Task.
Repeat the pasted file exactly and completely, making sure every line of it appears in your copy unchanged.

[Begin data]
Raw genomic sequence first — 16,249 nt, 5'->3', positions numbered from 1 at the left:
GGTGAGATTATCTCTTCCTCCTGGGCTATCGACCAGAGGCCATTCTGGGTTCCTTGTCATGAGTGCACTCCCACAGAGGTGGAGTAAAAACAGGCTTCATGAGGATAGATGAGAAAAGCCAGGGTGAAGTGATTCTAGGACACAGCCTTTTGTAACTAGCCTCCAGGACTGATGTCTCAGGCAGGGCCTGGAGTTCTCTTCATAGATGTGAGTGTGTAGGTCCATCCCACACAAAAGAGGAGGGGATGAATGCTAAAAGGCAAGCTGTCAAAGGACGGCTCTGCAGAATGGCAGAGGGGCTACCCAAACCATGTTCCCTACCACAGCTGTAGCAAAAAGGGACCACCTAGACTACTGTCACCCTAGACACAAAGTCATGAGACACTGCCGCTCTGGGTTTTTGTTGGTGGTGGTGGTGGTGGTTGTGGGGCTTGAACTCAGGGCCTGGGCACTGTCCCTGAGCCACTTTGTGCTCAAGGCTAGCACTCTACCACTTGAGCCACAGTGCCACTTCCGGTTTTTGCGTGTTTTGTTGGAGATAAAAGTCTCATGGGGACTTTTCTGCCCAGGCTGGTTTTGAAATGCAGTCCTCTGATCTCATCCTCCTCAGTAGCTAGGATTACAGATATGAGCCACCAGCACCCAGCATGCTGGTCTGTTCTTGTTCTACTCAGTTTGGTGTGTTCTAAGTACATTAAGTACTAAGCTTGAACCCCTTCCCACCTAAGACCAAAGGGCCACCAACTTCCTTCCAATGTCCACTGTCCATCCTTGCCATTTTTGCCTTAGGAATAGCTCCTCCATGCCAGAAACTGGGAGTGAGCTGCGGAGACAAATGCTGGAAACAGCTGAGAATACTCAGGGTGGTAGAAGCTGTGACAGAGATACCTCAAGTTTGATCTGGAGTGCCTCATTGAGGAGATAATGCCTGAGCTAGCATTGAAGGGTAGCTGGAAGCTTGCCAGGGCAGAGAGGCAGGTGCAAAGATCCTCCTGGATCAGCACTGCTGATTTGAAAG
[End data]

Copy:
Raw genomic sequence first — 16,249 nt, 5'->3', positions numbered from 1 at the left:
GGTGAGATTATCTCTTCCTCCTGGGCTATCGACCAGAGGCCATTCTGGGTTCCTTGTCATGAGTGCACTCCCACAGAGGTGGAGTAAAAACAGGCTTCATGAGGATAGATGAGAAAAGCCAGGGTGAAGTGATTCTAGGACACAGCCTTTTGTAACTAGCCTCCAGGACTGATGTCTCAGGCAGGGCCTGGAGTTCTCTTCATAGATGTGAGTGTGTAGGTCCATCCCACACAAAAGAGGAGGGGATGAATGCTAAAAGGCAAGCTGTCAAAGGACGGCTCTGCAGAATGGCAGAGGGGCTACCCAAACCATGTTCCCTACCACAGCTGTAGCAAAAAGGGACCACCTAGACTACTGTCACCCTAGACACAAAGTCATGAGACACTGCCGCTCTGGGTTTTTGTTGGTGGTGGTGGTGGTGGTTGTGGGGCTTGAACTCAGGGCCTGGGCACTGTCCCTGAGCCACTTTGTGCTCAAGGCTAGCACTCTACCACTTGAGCCACAGTGCCACTTCCGGTTTTTGCGTGTTTTGTTGGAGATAAAAGTCTCATGGGGACTTTTCTGCCCAGGCTGGTTTTGAAATGCAGTCCTCTGATCTCATCCTCCTCAGTAGCTAGGATTACAGATATGAGCCACCAGCACCCAGCATGCTGGTCTGTTCTTGTTCTACTCAGTTTGGTGTGTTCTAAGTACATTAAGTACTAAGCTTGAACCCCTTCCCACCTAAGACCAAAGGGCCACCAACTTCCTTCCAATGTCCACTGTCCATCCTTGCCATTTTTGCCTTAGGAATAGCTCCTCCATGCCAGAAACTGGGAGTGAGCTGCGGAGACAAATGCTGGAAACAGCTGAGAATACTCAGGGTGGTAGAAGCTGTGACAGAGATACCTCAAGTTTGATCTGGAGTGCCTCATTGAGGAGATAATGCCTGAGCTAGCATTGAAGGGTAGCTGGAAGCTTGCCAGGGCAGAGAGGCAGGTGCAAAGATCCTCCTGGATCAGCACTGCTGATTTGAAAG